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VCU Quest Fund boosts promising cancer research at Massey

Headshots of researchers Yue Sun and Guizhi Zhu
Yue Sun, Ph.D. (left), and Guizhi Yue, Ph.D.

Virginia Commonwealth University Massey Cancer Center researchers Guizhi (Julian) Zhu, Ph.D., and Yue Sun, Ph.D., are two of just 18 researchers at VCU to receive awards from the Presidential Research Quest Fund.

The Research Fund’s goal is to afford all VCU faculty an internal funding opportunity to support new, emerging or continuing research that specifically aligns with the goals and key strategies presented in VCU’s Quest 2025: Together We Transform strategic plan. A total of $500,000 in funding was awarded this year to support research that is dedicated to improving the human condition for those living in Virginia and beyond. 

Zhu was awarded $25,000 to advance the development of an efficient, simple and safe drug delivery system that targets triple-negative breast cancer at the tissue and cellular levels. His research centers on creating nanovaccines that dispense nanoscale particles into the immune system in order to stimulate a response against cancer cells.

“This approach does not require a cancer-specific biomarker for drug delivery, which is ideal for triple negative breast cancer because, to date, no stable biomarkers have been found to target,” says Zhu, who is a member of the Developmental Therapeutics research program at Massey and an assistant professor in the Department of Pharmaceutics and Center for Pharmaceutical Engineering and Sciences at the VCU School of Pharmacy.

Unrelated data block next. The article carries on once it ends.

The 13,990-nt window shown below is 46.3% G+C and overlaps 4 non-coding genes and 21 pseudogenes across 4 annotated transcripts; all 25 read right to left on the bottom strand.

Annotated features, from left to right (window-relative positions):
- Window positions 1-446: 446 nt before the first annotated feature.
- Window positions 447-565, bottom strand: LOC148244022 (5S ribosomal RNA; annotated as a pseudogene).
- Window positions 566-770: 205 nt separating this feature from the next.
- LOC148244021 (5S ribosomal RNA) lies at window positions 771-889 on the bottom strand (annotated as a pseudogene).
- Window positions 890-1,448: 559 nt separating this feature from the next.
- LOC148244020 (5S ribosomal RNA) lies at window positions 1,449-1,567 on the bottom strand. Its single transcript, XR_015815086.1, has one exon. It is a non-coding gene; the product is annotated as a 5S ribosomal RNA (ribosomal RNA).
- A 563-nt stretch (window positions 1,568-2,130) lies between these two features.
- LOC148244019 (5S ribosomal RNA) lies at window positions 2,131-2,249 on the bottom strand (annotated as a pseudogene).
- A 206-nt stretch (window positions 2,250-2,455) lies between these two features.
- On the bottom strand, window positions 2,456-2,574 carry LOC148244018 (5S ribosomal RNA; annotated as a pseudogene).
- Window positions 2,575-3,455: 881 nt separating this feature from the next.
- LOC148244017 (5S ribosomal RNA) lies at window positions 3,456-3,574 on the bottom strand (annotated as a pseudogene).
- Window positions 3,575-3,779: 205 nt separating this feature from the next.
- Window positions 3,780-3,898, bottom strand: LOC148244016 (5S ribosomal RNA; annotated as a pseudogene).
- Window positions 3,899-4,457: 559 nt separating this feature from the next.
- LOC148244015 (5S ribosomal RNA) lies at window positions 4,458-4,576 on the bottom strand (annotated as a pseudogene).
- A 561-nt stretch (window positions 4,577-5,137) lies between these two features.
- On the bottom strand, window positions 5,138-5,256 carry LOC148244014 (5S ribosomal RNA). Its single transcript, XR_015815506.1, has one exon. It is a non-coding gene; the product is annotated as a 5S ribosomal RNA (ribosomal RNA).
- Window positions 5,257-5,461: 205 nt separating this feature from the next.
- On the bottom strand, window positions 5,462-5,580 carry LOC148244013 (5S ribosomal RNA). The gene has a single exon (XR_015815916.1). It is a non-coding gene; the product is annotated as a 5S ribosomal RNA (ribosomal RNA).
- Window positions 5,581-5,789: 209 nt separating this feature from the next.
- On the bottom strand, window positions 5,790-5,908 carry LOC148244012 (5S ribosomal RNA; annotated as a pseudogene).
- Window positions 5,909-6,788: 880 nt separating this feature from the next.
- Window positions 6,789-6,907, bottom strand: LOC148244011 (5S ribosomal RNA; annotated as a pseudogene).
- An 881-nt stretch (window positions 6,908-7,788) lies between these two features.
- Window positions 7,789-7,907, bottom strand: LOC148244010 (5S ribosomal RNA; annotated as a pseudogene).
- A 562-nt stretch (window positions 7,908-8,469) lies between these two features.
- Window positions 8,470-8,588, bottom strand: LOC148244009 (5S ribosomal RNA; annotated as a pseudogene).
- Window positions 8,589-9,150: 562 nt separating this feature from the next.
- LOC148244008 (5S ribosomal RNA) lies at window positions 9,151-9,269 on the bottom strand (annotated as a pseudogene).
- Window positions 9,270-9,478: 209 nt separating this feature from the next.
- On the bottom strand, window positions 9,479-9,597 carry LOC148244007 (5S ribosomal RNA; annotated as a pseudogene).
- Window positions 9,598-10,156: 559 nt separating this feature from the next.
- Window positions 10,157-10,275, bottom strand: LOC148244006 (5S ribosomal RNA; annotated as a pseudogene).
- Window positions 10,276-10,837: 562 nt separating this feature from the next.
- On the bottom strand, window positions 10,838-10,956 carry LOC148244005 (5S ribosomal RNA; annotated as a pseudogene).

Sun was awarded $50,000 to advance research that is attempting to identify and understand how specific molecular targets interact to promote head and neck squamous cell carcinoma progression. Research from his lab suggests that two proteins known as PIPKIgi5 and SNX5 interrelate to control the function of the tumor suppressor gene FBW7.

“Head and neck squamous cell carcinoma is the sixth most prevalent cancer worldwide, and long-term survival rates have not increased significantly in the past 20 years,” says Sun, who is a member of the Cancer Cell Signaling research program at Massey and assistant professor at the Philips Institute for Oral Health Research at the VCU School of Dentistry. “I’m hopeful this research will shed light on a key regulator of head and neck cancer and help identify new targets for future treatments.”

For more information about the Presidential Research Quest Fund and this year’s awards, visit the website for the Office of the Vice President for Research and Innovation.

Written by: John Wallace

Posted on: September 24, 2019

Category: Center news & funding